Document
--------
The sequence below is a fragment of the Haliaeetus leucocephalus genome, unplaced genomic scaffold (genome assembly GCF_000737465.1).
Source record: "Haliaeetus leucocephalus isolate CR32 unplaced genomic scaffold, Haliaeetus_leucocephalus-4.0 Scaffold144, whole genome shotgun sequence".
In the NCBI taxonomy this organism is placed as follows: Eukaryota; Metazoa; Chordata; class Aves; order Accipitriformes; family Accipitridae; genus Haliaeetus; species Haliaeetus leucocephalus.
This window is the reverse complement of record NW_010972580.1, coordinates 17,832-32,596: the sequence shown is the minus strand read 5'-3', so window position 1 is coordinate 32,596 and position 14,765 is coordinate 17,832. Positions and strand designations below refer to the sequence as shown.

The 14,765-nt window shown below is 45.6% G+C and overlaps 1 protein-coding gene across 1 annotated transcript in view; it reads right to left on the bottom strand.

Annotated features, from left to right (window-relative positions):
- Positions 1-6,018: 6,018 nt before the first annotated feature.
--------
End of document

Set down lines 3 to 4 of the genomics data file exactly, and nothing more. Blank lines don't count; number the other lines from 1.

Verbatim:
In the NCBI taxonomy this organism is placed as follows: Eukaryota; Metazoa; Chordata; class Aves; order Accipitriformes; family Accipitridae; genus Haliaeetus; species Haliaeetus leucocephalus.
This window is the reverse complement of record NW_010972580.1, coordinates 17,832-32,596: the sequence shown is the minus strand read 5'-3', so window position 1 is coordinate 32,596 and position 14,765 is coordinate 17,832. Positions and strand designations below refer to the sequence as shown.